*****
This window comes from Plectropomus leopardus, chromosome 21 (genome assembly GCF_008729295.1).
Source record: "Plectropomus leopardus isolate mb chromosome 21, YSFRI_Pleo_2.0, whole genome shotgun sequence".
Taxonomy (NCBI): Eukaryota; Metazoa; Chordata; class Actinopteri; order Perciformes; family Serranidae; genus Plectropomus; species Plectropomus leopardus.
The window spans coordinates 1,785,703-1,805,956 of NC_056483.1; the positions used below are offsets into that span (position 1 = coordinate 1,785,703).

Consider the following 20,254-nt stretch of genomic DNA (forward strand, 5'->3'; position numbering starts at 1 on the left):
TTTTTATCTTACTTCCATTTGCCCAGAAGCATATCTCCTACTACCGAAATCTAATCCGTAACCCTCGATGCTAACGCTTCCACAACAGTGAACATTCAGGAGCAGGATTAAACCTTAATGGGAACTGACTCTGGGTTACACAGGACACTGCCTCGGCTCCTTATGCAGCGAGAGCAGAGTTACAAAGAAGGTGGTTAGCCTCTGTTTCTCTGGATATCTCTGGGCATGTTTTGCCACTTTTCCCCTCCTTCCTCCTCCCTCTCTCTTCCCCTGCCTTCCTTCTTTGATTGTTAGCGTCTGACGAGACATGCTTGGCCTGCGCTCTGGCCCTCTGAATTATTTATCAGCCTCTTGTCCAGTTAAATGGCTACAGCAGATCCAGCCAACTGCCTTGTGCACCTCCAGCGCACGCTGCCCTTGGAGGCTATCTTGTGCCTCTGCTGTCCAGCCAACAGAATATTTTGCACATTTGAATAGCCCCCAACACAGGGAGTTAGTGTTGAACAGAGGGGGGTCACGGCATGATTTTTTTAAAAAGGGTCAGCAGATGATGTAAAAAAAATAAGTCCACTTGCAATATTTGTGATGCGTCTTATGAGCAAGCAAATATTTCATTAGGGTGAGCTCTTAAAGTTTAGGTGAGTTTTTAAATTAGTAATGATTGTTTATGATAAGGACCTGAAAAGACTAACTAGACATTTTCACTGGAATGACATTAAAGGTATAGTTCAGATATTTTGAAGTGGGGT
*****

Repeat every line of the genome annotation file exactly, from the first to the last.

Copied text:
This window comes from Plectropomus leopardus, chromosome 21 (genome assembly GCF_008729295.1).
Source record: "Plectropomus leopardus isolate mb chromosome 21, YSFRI_Pleo_2.0, whole genome shotgun sequence".
Taxonomy (NCBI): Eukaryota; Metazoa; Chordata; class Actinopteri; order Perciformes; family Serranidae; genus Plectropomus; species Plectropomus leopardus.
The window spans coordinates 1,785,703-1,805,956 of NC_056483.1; the positions used below are offsets into that span (position 1 = coordinate 1,785,703).

Consider the following 20,254-nt stretch of genomic DNA (forward strand, 5'->3'; position numbering starts at 1 on the left):
TTTTTATCTTACTTCCATTTGCCCAGAAGCATATCTCCTACTACCGAAATCTAATCCGTAACCCTCGATGCTAACGCTTCCACAACAGTGAACATTCAGGAGCAGGATTAAACCTTAATGGGAACTGACTCTGGGTTACACAGGACACTGCCTCGGCTCCTTATGCAGCGAGAGCAGAGTTACAAAGAAGGTGGTTAGCCTCTGTTTCTCTGGATATCTCTGGGCATGTTTTGCCACTTTTCCCCTCCTTCCTCCTCCCTCTCTCTTCCCCTGCCTTCCTTCTTTGATTGTTAGCGTCTGACGAGACATGCTTGGCCTGCGCTCTGGCCCTCTGAATTATTTATCAGCCTCTTGTCCAGTTAAATGGCTACAGCAGATCCAGCCAACTGCCTTGTGCACCTCCAGCGCACGCTGCCCTTGGAGGCTATCTTGTGCCTCTGCTGTCCAGCCAACAGAATATTTTGCACATTTGAATAGCCCCCAACACAGGGAGTTAGTGTTGAACAGAGGGGGGTCACGGCATGATTTTTTTAAAAAGGGTCAGCAGATGATGTAAAAAAAATAAGTCCACTTGCAATATTTGTGATGCGTCTTATGAGCAAGCAAATATTTCATTAGGGTGAGCTCTTAAAGTTTAGGTGAGTTTTTAAATTAGTAATGATTGTTTATGATAAGGACCTGAAAAGACTAACTAGACATTTTCACTGGAATGACATTAAAGGTATAGTTCAGATATTTTGAAGTGGGGT